Failure for sale

Things that don’t function properly are valuable commodities if their failure offers advantage for someone. In fact, it’s information about that failure that’s the commodity. Consider an urban example. You see that your neighbours have left one of their windows unlatched as they are about to move out for the weekend. So, you’ve detected a…More


A Shibboleth is a kind of pronunciation test. You can tell where someone is from, or not from, by asking them to say a particular word. It can also indicate where someone has been. I can tell with a degree of certainty if someone has been to Australia by the way they say “Melbourne.” If…More

Wittgenstein’s secret place

The philosopher Ludwig Wittgenstein (1889-1951) wrote diary entries in code. I’ve been reading Dinda Gorleé’s book Wittgenstein’s Secret Diaries: Semiotic Writing in Cryptography. There are several touch points with architecture and place. Wittgenstein had trained as a mechanical engineer, and undertook a serious foray into architecture when he designed his sister’s house, which followed the…More

Cryptography for space aliens

“Anticryptography” is a loose term to designate a type of cryptographic message that is legible to someone who has no knowledge of the plain text language from which the message derives. Nor do they have access to the method of encryption, or anything like an encryption or decryption key. Nor is the message meant to…More

Quantum entanglement for designers

The idea of the quantum Internet (QI) adds a new dimension to city infrastructures. Quantum physics is even more difficult to grasp than the blockchain. But I’ll give it a shot, starting with lasers. Lasers A laser beam is a concentrated beam of coherent light within a narrow colour band (i.e., frequency range). You can…More

Quantum Internet

Quantum computers can potentially remove the need to iterate through the huge numbers of combinations required to crack a code, reconstruct an original source document from a hash string or derive the key used to encrypt a file.More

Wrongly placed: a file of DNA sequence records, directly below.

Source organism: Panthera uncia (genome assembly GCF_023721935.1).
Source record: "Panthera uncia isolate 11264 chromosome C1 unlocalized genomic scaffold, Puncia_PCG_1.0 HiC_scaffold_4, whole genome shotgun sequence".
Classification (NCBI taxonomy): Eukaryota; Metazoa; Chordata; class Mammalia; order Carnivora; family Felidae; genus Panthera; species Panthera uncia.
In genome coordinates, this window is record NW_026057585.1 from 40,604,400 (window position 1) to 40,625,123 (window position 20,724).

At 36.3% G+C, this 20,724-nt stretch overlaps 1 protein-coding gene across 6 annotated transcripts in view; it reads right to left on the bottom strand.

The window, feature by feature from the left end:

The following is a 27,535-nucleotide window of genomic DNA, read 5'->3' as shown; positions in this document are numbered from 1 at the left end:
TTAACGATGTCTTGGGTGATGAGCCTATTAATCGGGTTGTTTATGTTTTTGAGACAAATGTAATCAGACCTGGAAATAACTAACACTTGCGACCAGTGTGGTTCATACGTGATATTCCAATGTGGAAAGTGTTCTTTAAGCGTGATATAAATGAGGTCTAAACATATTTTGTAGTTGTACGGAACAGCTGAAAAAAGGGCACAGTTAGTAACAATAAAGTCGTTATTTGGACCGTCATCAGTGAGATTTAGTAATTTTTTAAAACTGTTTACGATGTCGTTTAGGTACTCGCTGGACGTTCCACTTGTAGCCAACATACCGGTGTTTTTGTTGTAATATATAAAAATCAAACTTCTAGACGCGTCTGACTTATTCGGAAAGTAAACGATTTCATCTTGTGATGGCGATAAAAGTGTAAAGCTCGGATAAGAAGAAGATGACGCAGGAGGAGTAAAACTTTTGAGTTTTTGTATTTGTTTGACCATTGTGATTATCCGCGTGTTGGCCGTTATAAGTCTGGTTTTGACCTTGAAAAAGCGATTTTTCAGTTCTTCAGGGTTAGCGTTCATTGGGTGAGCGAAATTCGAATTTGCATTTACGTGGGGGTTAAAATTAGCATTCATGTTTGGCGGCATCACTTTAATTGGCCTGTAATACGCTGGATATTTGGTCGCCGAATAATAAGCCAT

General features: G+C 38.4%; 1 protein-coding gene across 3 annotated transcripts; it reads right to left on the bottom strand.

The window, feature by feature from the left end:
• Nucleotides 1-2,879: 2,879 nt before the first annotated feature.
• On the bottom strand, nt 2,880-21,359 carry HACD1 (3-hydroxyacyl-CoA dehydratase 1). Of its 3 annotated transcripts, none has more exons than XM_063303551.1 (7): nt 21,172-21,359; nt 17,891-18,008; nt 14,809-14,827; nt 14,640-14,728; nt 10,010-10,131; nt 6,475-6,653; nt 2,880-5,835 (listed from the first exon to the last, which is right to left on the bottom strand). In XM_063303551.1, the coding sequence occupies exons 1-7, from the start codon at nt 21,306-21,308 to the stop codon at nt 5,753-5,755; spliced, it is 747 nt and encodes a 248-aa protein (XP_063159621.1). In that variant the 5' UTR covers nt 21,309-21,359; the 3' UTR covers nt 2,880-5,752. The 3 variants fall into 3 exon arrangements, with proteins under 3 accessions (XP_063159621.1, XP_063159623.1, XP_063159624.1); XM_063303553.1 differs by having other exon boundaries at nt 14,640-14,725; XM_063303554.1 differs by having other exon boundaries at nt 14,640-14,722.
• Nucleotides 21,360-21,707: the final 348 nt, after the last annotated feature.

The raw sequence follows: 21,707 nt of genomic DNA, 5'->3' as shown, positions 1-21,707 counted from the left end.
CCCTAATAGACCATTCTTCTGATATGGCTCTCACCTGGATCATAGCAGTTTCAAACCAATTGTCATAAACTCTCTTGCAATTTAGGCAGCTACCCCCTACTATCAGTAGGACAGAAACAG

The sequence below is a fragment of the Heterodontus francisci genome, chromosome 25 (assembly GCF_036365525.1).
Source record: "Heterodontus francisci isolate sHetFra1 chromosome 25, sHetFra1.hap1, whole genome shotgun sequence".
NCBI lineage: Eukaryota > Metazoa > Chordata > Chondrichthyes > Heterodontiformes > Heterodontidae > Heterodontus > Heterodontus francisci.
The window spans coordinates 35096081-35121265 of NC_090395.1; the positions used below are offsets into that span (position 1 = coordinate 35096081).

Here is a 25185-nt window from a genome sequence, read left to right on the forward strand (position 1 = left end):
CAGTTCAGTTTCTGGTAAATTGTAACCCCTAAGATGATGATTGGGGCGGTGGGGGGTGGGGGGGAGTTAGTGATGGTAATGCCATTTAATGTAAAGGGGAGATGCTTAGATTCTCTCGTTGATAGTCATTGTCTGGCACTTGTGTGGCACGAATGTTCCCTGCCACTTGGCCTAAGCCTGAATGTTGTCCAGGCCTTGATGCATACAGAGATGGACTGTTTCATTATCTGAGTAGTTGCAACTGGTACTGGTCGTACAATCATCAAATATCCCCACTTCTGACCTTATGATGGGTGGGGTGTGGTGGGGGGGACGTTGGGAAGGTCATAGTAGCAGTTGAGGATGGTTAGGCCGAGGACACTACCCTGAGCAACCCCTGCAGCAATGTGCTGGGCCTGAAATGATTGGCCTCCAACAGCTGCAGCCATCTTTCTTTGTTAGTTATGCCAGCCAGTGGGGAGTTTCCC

How architecture keeps its secrets

Here’s a basic application of the containment principle. If you put something into a cardboard box and close the lid then it’s concealed from view. Buildings also conceal things. I discussed the house-museum of the architect John Soane in a previous post. Soane was a practitioner within a secret society (Freemasonry), which in turn traded in…More

Seven secrets

Architecture has even more in common with the theory and practice of secret-keeping than do secret societies. I would add the offer of crypts, basements, darkened rooms and cupboards to the reasons secret societies gravitate towards architecture: its histories and theories, functions, types and symbols. I’ve started reading (listening to) Dan Brown’s novel The Lost…More

Secret architecture

The prominent Regency architect John Soane (1753-1837) was a member of a secret society. In an account provided by architectural historian David Watkin, Soane “took Freemasonry very seriously” (402). Though he wasn’t initiated as a member until the age of 60 his work adopted the mood of Freemasonry. “He reflected its deistic philosophy in his…More

Secret society

There exists a secret society, custodian of the theory and practice of secrets. Its adherents embrace the systematic invention, application and promotion of codes and ciphers. As it includes architects and mathematicians amongst its adherents, this society preserves and embeds arts of semiotics, geometry, combinatorics, indices, logics, riddles, paradoxes, and mechanisms to examine the arts…More